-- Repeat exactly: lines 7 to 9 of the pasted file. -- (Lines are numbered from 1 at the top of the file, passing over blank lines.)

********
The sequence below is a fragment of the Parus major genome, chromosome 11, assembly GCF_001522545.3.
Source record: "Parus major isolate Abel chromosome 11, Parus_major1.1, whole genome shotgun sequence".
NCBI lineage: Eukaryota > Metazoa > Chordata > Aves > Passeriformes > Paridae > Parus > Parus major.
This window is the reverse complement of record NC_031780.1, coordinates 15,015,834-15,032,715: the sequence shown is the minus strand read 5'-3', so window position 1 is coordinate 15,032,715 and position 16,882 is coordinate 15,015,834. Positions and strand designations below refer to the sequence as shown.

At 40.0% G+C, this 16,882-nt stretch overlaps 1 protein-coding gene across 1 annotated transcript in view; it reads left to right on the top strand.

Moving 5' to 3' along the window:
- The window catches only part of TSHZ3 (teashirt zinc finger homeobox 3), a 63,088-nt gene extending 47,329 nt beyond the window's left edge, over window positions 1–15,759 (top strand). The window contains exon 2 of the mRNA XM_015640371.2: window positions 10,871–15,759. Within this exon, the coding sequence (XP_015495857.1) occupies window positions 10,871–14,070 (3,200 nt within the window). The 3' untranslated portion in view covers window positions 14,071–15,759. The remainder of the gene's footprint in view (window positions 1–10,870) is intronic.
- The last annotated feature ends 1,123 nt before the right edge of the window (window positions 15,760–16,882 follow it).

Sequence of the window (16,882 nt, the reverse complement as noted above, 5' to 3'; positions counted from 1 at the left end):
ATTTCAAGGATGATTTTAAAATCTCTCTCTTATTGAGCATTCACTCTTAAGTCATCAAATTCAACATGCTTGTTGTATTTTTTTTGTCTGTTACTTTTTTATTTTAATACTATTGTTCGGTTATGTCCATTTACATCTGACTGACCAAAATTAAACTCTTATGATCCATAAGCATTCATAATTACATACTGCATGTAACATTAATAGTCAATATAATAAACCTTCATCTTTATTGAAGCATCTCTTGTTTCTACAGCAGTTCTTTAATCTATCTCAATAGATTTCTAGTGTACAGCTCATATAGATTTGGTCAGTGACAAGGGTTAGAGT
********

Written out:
- The window catches only part of TSHZ3 (teashirt zinc finger homeobox 3), a 63,088-nt gene extending 47,329 nt beyond the window's left edge, over window positions 1–15,759 (top strand). The window contains exon 2 of the mRNA XM_015640371.2: window positions 10,871–15,759. Within this exon, the coding sequence (XP_015495857.1) occupies window positions 10,871–14,070 (3,200 nt within the window). The 3' untranslated portion in view covers window positions 14,071–15,759. The remainder of the gene's footprint in view (window positions 1–10,870) is intronic.
- The last annotated feature ends 1,123 nt before the right edge of the window (window positions 15,760–16,882 follow it).

Sequence of the window (16,882 nt, the reverse complement as noted above, 5' to 3'; positions counted from 1 at the left end):